argues that "Republican leaders are signaling they prize solidarity over outreach, and familiar thinking over independent ideas."
Really? In a party where Rudy Giuliani -- the man Brownstein describes as the "(qualified) exception" to his argument is the frontrunner for the presidential nomination in every national poll? Brownstein goes on to characterize the GOP as "a party that seems committed to betting 2008 on the high-risk proposition that the way to recapture the center is to turn further to the right."
Apparently, Brownstein seems to believe that Republican efforts to promote conservatives over moderates is somehow an ill-informed, almost illegitimate approach to politics, especially this year. If that's so, it's surprising he isn't more critical of the treatment of national security Democrats like, say, Joe Lieberman -- and aware of the fact that the Democrat party has turned even more sharply to the left, with its leaders seemingly committed to defeat in the Iraq war and proposing tax increases right and left. Yet that
party, in Brownstein's view, isn't running any risk of alienating independents?
As a general matter, it's worth pointing out that if group-think is enforced in the GOP, you betcha it's twice as mandated among the Democrats -- think of the fate of an anti-affirmative action, pro-life candidate there. You can bet he wouldn't be the national frontrunner a la Giuliani. Heck -- there isn't even a debate about any important issue (national security or social) in the Democratic Party. So who's the big tent party now?
Just because Brownstein (obviously) doesn't agree with conservative policies doesn't mean that it's stupid and wrong for the Republicans to try to lock in their base before reaching to the middle.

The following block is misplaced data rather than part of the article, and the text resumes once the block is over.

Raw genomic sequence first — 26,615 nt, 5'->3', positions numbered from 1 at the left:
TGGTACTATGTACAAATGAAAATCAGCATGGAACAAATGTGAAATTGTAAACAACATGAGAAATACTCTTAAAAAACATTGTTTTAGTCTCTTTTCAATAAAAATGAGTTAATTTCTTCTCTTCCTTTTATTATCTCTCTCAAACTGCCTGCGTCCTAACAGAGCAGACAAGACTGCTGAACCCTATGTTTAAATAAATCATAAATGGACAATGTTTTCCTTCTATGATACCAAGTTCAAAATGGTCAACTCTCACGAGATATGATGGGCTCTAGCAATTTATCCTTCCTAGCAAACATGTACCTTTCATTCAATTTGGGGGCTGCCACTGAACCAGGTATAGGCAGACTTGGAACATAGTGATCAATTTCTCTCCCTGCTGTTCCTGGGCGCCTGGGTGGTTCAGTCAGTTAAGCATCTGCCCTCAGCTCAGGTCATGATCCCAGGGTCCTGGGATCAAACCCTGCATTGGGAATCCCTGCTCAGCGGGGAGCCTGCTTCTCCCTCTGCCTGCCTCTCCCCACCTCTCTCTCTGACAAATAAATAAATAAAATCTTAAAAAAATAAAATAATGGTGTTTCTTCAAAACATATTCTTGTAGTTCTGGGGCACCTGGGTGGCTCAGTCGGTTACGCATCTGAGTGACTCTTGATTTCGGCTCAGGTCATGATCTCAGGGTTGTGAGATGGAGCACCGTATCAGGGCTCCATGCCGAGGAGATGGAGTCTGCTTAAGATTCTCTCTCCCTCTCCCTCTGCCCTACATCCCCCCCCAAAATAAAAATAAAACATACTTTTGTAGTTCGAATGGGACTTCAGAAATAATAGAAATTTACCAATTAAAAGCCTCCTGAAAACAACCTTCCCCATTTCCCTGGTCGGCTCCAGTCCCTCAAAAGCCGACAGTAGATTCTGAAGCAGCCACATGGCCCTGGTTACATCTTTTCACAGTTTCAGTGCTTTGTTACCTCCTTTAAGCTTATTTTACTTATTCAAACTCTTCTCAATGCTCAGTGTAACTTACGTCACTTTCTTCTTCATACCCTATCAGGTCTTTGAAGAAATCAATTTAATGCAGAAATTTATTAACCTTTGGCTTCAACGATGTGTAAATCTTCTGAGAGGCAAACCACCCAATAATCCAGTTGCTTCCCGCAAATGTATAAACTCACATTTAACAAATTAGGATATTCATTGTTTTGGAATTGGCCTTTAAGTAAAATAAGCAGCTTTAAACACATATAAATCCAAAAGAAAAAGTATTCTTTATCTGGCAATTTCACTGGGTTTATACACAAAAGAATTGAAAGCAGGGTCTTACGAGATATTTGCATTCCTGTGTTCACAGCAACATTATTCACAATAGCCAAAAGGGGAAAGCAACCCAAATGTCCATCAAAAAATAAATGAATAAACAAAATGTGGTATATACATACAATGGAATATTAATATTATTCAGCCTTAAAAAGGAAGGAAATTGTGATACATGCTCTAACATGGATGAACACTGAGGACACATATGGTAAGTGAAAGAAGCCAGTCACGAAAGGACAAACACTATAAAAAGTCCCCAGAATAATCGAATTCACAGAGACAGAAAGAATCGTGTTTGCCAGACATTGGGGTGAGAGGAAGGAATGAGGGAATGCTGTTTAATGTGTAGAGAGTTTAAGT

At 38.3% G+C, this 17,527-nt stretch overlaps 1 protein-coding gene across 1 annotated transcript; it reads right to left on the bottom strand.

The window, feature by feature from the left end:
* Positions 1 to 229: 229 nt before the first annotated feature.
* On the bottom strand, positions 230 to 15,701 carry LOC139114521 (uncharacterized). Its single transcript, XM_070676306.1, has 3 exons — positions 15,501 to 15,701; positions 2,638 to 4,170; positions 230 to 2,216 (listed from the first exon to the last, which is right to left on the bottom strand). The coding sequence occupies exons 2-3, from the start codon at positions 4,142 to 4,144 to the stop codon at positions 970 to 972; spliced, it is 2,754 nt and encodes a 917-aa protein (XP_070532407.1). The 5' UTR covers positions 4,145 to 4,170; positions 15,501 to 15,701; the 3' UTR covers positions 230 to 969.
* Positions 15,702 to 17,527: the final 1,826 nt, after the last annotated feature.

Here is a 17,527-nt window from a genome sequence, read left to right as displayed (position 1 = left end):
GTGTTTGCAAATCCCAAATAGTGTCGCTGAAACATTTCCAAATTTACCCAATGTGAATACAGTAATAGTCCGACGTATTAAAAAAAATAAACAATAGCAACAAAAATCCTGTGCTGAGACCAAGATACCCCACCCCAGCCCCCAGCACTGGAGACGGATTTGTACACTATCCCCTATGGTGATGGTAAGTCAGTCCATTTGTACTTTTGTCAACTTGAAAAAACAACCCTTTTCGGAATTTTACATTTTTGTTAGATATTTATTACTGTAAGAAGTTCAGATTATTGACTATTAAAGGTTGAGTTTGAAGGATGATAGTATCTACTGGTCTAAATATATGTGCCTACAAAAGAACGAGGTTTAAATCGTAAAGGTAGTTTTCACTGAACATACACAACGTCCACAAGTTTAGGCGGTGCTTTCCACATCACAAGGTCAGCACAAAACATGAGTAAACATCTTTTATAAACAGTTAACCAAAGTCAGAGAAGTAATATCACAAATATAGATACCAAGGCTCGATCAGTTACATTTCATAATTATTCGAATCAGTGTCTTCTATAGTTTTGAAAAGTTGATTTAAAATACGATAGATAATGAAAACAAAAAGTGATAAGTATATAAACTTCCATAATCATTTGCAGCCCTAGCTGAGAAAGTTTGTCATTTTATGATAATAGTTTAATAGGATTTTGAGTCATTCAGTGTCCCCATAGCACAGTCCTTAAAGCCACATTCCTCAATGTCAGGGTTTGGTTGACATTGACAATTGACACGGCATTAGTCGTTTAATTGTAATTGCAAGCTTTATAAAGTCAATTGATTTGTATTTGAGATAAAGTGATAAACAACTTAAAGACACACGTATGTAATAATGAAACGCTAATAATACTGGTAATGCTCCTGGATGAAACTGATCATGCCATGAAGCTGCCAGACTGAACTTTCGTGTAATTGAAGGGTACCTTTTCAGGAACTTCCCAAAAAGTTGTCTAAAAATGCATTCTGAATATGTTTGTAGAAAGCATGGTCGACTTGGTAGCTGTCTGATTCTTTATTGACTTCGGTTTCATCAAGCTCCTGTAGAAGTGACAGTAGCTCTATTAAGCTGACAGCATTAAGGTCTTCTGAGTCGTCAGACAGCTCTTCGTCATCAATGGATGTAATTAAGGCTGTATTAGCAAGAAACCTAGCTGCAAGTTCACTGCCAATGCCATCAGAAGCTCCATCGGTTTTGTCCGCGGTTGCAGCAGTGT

Oh, and let's just set straight this little dig he makes at the beginning of the piece:Christian charity was conspicuously absent from the leaflets that supporters of the leading Republican presidential candidates handed out at last weekend's summit of socially conservative "values voters."
Brownstein makes that assertion based on the fact that policy
differences among the candidates were pointed out in various pamphlets being distributed. Where, exactly, is the source for his insinuation that it's somehow a violation of "Christian charity" for candidates to have policy differences, and compete on the basis of them?
Brownstein winds up the snarky aside with this: "If Sam Brownback hadn't just quit the race, somebody probably would have attacked him for participating in a Senate prayer group with Hillary Rodham Clinton." Not so much, Mr. Brownstein.
Most Americans -- even the dreaded religious right! -- approve of bipartisan praying . . . in fact, they're relieved to find some Democrat leaders who are willng to pray.
Interesting how the MSM's ignorance of religion and other biases manifests themselves, isn't it?